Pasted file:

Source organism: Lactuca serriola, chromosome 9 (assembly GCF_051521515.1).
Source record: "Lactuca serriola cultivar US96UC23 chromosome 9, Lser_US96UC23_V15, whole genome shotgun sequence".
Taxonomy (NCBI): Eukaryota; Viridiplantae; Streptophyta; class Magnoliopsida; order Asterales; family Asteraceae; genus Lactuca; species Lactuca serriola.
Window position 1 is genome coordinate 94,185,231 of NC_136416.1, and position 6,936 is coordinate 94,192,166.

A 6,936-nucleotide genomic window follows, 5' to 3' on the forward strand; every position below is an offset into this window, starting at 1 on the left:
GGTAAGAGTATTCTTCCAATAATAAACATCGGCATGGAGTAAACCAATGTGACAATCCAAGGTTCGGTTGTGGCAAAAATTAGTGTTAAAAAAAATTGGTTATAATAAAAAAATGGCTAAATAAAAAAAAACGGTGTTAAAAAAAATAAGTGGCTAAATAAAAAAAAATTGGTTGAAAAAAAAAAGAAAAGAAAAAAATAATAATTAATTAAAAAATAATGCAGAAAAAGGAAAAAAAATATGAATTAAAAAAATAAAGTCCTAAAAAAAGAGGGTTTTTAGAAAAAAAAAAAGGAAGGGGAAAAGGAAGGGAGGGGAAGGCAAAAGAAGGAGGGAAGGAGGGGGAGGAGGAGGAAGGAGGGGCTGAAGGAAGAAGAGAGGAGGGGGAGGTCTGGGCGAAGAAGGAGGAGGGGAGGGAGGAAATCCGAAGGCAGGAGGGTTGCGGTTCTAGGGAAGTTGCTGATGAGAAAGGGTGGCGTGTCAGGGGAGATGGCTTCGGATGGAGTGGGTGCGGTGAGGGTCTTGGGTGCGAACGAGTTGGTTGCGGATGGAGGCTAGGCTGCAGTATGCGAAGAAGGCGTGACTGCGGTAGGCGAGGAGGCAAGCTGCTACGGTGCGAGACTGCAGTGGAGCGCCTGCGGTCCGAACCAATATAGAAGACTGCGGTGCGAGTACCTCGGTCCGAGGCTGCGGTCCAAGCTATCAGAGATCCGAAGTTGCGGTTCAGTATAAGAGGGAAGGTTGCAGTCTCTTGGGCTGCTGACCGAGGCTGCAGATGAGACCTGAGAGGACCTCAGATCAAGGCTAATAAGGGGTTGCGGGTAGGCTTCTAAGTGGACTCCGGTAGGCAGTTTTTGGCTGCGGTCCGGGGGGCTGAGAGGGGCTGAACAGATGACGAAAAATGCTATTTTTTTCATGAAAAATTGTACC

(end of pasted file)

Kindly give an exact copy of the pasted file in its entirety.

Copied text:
Source organism: Lactuca serriola, chromosome 9 (assembly GCF_051521515.1).
Source record: "Lactuca serriola cultivar US96UC23 chromosome 9, Lser_US96UC23_V15, whole genome shotgun sequence".
Taxonomy (NCBI): Eukaryota; Viridiplantae; Streptophyta; class Magnoliopsida; order Asterales; family Asteraceae; genus Lactuca; species Lactuca serriola.
Window position 1 is genome coordinate 94,185,231 of NC_136416.1, and position 6,936 is coordinate 94,192,166.

A 6,936-nucleotide genomic window follows, 5' to 3' on the forward strand; every position below is an offset into this window, starting at 1 on the left:
GGTAAGAGTATTCTTCCAATAATAAACATCGGCATGGAGTAAACCAATGTGACAATCCAAGGTTCGGTTGTGGCAAAAATTAGTGTTAAAAAAAATTGGTTATAATAAAAAAATGGCTAAATAAAAAAAAACGGTGTTAAAAAAAATAAGTGGCTAAATAAAAAAAAATTGGTTGAAAAAAAAAAGAAAAGAAAAAAATAATAATTAATTAAAAAATAATGCAGAAAAAGGAAAAAAAATATGAATTAAAAAAATAAAGTCCTAAAAAAAGAGGGTTTTTAGAAAAAAAAAAAGGAAGGGGAAAAGGAAGGGAGGGGAAGGCAAAAGAAGGAGGGAAGGAGGGGGAGGAGGAGGAAGGAGGGGCTGAAGGAAGAAGAGAGGAGGGGGAGGTCTGGGCGAAGAAGGAGGAGGGGAGGGAGGAAATCCGAAGGCAGGAGGGTTGCGGTTCTAGGGAAGTTGCTGATGAGAAAGGGTGGCGTGTCAGGGGAGATGGCTTCGGATGGAGTGGGTGCGGTGAGGGTCTTGGGTGCGAACGAGTTGGTTGCGGATGGAGGCTAGGCTGCAGTATGCGAAGAAGGCGTGACTGCGGTAGGCGAGGAGGCAAGCTGCTACGGTGCGAGACTGCAGTGGAGCGCCTGCGGTCCGAACCAATATAGAAGACTGCGGTGCGAGTACCTCGGTCCGAGGCTGCGGTCCAAGCTATCAGAGATCCGAAGTTGCGGTTCAGTATAAGAGGGAAGGTTGCAGTCTCTTGGGCTGCTGACCGAGGCTGCAGATGAGACCTGAGAGGACCTCAGATCAAGGCTAATAAGGGGTTGCGGGTAGGCTTCTAAGTGGACTCCGGTAGGCAGTTTTTGGCTGCGGTCCGGGGGGCTGAGAGGGGCTGAACAGATGACGAAAAATGCTATTTTTTTCATGAAAAATTGTACC